The Department of Housing and Urban Development announced two big changes and the reverse mortgage industry is still trying to figure out what it all means. As expected, HUD reduced the principal limits but surprised the industry by lowering the floor from 5.50 percent to 5.00 percent.
“We made the suggestion for them to lower the floor months ago but they never indicated they were seriously considering it,” said John Lunde, President of Reverse Market Insight. “I like that they did it and how they did it to surprise the industry on the upside for once.”
By lowering the floor, younger borrowers will have access to more in proceeds than before as long as rates remain low. ”The lower interest rate was a sensible adjustment given market reality,” said Michael McCully, Partner at New View Advisors. “Lowering the floor of the look-up tables delivers more benefit to borrowers, and lowers the price at which newly-created HBMS will trade.”
While unable to predict the future, McCully said it’s likely that a reduction in execution for HMBS will be met with price reduction for lenders as well.
Even though the benefit could be short lived if rates rise, lenders welcome the surprise from HUD. “Any program that gets more money to the borrower is good,” said Dave Bancroft, Executive VP of Security One Lending. “The changes provide the potential for younger borrowers to refinance, but because rates are so low, it’s a short term run.”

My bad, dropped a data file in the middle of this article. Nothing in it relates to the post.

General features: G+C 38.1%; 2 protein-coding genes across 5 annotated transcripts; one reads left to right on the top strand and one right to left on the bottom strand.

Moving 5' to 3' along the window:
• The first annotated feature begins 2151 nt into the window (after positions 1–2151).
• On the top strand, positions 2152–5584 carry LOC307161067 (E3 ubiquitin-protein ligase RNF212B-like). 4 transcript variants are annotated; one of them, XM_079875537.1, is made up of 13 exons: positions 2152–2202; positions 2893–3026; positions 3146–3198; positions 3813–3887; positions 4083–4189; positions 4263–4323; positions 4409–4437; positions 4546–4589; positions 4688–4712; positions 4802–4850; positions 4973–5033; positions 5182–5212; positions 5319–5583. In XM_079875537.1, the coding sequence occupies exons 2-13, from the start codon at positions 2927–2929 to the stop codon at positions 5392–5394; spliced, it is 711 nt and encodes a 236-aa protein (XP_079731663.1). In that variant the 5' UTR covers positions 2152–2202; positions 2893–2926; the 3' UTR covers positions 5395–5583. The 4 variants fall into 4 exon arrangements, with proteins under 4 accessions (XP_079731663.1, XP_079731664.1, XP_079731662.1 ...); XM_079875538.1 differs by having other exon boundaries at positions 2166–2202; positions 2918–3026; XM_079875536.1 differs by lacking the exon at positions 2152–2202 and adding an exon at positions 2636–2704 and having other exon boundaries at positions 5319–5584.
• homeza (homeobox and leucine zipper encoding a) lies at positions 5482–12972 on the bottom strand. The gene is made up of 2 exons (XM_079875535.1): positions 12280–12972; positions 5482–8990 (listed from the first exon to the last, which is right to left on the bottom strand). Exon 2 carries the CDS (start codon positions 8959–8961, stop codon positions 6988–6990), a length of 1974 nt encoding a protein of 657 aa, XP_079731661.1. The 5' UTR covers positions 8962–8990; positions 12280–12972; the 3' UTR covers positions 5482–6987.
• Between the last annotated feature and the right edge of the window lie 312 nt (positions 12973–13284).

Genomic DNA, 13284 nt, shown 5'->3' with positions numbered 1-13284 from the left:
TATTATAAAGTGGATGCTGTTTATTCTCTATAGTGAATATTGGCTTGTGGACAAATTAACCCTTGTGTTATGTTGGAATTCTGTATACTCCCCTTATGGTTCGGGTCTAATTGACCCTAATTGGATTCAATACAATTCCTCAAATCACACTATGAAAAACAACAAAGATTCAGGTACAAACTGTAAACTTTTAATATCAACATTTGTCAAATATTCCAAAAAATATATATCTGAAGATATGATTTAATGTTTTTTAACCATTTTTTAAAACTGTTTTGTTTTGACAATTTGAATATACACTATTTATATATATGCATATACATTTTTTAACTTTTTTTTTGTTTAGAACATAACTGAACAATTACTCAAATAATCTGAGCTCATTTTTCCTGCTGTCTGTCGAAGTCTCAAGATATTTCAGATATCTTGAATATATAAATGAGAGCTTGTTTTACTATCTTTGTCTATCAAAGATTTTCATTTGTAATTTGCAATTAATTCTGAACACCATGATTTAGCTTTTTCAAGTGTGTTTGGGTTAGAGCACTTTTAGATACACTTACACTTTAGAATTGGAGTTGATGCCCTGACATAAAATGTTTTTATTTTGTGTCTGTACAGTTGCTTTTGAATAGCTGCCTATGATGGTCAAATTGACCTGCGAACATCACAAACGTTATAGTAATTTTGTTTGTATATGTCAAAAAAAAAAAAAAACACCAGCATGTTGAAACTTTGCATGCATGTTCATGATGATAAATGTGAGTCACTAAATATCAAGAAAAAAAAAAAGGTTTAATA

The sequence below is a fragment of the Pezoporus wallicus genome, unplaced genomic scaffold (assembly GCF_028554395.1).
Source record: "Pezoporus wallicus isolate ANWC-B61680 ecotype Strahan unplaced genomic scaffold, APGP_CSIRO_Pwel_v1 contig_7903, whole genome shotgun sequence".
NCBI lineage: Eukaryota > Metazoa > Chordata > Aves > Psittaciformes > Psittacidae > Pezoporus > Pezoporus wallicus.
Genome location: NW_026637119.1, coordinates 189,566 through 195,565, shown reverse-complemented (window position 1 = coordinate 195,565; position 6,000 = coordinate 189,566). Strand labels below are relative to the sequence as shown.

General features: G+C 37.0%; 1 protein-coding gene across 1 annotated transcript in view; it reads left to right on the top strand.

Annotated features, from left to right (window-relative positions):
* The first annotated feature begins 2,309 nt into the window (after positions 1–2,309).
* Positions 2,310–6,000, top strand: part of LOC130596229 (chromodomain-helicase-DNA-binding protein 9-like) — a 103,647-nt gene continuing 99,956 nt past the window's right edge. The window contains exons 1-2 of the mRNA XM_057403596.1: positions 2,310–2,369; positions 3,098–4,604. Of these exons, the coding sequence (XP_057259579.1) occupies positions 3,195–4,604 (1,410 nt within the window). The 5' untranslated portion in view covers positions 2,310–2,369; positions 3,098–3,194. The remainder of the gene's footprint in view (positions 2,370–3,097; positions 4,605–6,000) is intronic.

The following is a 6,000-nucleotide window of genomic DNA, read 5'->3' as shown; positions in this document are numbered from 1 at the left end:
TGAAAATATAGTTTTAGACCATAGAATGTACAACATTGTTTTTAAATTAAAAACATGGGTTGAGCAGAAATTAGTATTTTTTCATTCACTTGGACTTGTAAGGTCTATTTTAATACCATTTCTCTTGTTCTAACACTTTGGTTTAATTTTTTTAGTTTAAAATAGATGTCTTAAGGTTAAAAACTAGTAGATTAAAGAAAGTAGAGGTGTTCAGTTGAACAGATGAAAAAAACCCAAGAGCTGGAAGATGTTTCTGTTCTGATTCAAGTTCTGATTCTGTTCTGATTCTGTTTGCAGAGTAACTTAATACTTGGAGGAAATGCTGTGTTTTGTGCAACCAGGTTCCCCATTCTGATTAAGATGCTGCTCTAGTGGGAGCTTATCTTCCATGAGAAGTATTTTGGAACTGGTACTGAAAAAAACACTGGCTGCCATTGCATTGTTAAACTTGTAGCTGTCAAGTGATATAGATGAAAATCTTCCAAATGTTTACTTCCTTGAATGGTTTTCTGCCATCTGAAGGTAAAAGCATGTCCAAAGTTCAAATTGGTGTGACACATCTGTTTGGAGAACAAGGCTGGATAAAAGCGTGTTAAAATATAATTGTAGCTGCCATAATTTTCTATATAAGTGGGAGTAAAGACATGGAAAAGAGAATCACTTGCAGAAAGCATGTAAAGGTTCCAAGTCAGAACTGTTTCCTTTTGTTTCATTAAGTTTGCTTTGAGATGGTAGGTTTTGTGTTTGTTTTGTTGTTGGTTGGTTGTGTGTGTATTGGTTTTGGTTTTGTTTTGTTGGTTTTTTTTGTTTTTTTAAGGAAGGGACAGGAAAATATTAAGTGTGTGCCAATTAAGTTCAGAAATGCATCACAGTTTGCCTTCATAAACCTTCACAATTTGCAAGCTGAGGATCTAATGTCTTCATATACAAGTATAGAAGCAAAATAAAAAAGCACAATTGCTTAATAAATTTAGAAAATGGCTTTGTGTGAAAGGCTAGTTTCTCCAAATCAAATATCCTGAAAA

HUD and investors are concerned about the potential for “churning” – where lenders refinance borrowers even if the benefit is minimal – but several lenders told RMD they don’t expect any sort of “refi-boom”. Because rates will have to rise eventually, the HECM Saver is where lenders see the most opportunity.
From a long term perspective, the HECM Saver provides the industry with a low cost reverse mortgage and the opportunity to reach new breed of customer. “The industry has been catering to a diminishing customer base since home values have depreciated,” said Jean Noble, EVP of Guardian First. “We can’t control home values, so lost production can be made up targeting a higher end client with the HECM Saver.”
This higher end client – someone with no mortgage balance – has been been out of reach in the past because upfront costs of the HECM couldn’t compete with a home equity line of credit. This segment of seniors is much larger than the current audience the industry has been targeting in the past according to Lunde.
His company estimates that the Saver could become 20 percent of all reverse mortgages originated in the next 12 months. “We’re very bullish on the potential volume for the product,” he said.